“I have to say that Lilac Sky took a percentage of those schools’ budgets which was not tenable and those schools are now facing financial difficulty as a result and I think that’s outrageous.
“The schools have now been passed to other sponsors and we are quickly beginning to work with those sponsors in order to affect the transition of those schools to new arrangements.
“It is our job, clearly, to facilitate support and work with that as much as possible to ensure there is a smooth transition for those schools to new governance arrangements, new management arrangements, and to make sure the teaching staff and pupils that attend those schools experience as little disruption as possible.
“It has been a very unfortunate experience, it is extremely disappointing especially given the fact that two of our new primary schools in Kent were being managed by Lilac Sky.
“Let’s hope, let’s trust that nationally enough systems and procedures are being put into place to make sure that other academy chains do not similarly fail because this is incredibly disruptive for the schools concerned.”
The management of the trust’s finances attracted widespread criticism, and a letter sent out to parents of pupils at the Knockhall Academy in Greenhithe earlier this year revealed an investigation by the EFA was under way.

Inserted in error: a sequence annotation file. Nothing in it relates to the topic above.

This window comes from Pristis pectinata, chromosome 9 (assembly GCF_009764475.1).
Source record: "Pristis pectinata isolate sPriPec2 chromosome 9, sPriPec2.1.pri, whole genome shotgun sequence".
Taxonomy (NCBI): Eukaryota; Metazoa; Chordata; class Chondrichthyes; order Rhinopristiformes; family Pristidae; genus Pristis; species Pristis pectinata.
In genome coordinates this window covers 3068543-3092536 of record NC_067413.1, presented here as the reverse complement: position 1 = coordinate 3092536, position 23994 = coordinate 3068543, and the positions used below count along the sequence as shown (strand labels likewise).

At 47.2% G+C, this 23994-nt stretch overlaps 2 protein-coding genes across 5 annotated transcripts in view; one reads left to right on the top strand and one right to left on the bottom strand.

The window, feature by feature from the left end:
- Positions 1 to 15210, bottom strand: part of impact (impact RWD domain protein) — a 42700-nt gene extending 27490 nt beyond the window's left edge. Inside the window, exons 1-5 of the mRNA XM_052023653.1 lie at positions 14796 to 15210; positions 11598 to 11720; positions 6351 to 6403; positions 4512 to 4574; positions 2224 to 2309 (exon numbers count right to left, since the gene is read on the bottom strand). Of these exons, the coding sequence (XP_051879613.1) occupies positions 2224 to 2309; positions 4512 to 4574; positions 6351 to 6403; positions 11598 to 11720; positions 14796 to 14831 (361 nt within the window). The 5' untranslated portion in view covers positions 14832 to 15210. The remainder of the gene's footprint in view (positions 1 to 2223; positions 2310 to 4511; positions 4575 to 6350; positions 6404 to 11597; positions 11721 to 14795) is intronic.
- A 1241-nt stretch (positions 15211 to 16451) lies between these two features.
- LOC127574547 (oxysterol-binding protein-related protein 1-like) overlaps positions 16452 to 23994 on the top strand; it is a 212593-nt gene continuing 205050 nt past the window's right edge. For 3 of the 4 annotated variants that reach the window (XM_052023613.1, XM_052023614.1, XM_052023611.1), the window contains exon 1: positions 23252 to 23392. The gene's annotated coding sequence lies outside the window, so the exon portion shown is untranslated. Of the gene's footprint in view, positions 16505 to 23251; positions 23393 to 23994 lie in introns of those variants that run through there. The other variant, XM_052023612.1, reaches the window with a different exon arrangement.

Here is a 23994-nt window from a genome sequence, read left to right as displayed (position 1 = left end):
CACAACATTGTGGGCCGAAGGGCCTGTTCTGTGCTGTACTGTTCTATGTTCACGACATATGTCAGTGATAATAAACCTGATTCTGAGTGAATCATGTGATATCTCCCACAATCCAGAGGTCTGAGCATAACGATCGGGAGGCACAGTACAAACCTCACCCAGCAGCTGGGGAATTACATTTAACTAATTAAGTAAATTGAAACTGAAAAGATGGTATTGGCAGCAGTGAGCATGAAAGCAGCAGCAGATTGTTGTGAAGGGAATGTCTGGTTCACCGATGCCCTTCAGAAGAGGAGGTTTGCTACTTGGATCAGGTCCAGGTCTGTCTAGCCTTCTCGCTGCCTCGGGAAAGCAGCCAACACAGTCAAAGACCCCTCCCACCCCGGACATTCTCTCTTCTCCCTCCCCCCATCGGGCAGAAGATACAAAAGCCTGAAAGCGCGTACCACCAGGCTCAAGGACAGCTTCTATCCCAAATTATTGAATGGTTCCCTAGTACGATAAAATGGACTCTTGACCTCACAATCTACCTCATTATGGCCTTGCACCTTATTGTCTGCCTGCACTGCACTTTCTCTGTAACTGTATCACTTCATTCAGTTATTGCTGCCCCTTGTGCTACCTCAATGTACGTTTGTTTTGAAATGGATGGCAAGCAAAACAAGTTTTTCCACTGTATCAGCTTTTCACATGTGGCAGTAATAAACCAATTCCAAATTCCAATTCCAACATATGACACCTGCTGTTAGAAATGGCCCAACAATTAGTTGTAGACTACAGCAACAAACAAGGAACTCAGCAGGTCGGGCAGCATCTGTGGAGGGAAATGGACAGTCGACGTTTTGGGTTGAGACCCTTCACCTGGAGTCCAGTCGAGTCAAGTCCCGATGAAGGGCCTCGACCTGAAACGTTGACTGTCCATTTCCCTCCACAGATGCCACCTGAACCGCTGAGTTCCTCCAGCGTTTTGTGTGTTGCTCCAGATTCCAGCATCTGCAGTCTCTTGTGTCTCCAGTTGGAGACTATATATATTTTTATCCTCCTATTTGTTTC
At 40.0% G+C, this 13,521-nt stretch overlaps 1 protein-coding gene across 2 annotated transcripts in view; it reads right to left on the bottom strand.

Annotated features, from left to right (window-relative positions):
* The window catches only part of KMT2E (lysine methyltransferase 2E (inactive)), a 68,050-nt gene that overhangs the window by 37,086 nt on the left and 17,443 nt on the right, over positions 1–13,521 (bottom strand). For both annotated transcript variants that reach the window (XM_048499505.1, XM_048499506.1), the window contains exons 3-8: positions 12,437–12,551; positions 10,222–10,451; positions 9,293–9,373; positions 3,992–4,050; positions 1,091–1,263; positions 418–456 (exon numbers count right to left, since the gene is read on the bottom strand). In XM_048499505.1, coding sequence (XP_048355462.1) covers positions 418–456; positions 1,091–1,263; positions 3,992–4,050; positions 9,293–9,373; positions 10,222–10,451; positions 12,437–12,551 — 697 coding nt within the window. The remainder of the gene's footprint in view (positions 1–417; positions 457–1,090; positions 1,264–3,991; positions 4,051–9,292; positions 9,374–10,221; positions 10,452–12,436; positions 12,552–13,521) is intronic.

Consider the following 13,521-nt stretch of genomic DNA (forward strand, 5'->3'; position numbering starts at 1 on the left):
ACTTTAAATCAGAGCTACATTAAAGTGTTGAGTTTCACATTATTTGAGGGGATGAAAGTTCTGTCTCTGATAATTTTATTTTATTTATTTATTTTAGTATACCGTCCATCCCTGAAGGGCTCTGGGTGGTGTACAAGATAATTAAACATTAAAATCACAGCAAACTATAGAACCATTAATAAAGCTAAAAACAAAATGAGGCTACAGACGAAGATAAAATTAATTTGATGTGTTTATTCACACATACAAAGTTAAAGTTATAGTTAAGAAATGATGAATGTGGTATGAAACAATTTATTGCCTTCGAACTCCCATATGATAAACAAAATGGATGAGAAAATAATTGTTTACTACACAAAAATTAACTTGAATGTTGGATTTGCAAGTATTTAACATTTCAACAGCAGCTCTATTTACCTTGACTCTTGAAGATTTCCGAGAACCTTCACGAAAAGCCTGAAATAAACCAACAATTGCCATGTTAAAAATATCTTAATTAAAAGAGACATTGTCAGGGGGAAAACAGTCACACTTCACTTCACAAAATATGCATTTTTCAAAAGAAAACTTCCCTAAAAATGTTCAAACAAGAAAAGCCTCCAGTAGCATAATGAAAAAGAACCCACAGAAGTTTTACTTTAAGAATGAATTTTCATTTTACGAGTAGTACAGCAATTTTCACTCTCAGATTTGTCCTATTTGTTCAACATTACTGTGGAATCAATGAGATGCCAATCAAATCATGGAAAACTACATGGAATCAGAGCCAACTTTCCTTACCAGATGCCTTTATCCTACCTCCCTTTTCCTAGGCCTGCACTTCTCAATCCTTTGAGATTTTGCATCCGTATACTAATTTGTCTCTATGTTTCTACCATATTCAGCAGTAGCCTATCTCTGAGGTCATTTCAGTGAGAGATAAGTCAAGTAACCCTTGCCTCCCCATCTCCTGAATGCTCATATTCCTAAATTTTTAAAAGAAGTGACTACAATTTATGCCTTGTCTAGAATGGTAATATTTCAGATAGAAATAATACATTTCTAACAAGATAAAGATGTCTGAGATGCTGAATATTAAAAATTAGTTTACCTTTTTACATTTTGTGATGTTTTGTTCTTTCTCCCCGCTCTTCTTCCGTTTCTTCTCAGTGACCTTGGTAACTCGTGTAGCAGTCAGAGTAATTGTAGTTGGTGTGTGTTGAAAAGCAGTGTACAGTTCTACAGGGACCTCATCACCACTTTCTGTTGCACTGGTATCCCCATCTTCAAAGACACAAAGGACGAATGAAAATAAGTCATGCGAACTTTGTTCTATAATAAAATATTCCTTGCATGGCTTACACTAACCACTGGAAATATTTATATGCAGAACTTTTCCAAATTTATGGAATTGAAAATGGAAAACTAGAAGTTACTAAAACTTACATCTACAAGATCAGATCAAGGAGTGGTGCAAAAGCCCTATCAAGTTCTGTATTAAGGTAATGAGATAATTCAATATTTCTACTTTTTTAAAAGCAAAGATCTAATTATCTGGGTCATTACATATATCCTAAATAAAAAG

A spokesperson for the government department told KoS this week: “We are in discussion with the Lilac Sky Schools Academy Trust regarding their financial and governance processes.
“We cannot comment further while these discussions are ongoing.
“Academies are subject to much stricter oversight and accountability than council-run schools.
“One of the strengths of the academy system is that where issues of any kind are identified we can take swift action.”
However, education consultant Peter Read, who runs the kentadvice.co.uk website, felt the government failed to take action against “one of the very worst academy chains operating in Kent” quickly enough, as problems appeared clear as early as April 2015 and slammed a KCC U-turn.
The former Gravesend head teacher told KoS: “I am lost for words – just over 12 months ago Patrick Leeson was telling the council what a wonderful organisation LSSAT was.
“The government failed miserably to take action when this was flagged up because there were clear signs LSSAT was mismanaging its schools, like the shambles of the Furness School [a now-closed special school in Hextable], where together with KCC, it presided over a totally unacceptable deficit of £1.63m.
“The government needs to monitor academy chains more closely to stop this abuse of children’s schools and education that is happening.
“I’m afraid to say it also raises questions over the capability of KCC to monitor what’s going on, as exemplified by Furness.
“This is a company that submitted accounts which have since been discredited by the trustees, and like many other commercial academy chains it runs separate companies which extract considerable money out of school budgets to boost the profits of those companies.
“This is a national scandal and at a time when there is a shortage of money going to education, it has to be stopped.
“What ought to happen is the EFA rule that LSSAT should have no further dealings with state schools, which may be why it’s looking to move into the private education sector.”
LSSAT failed to respond to our enquiries.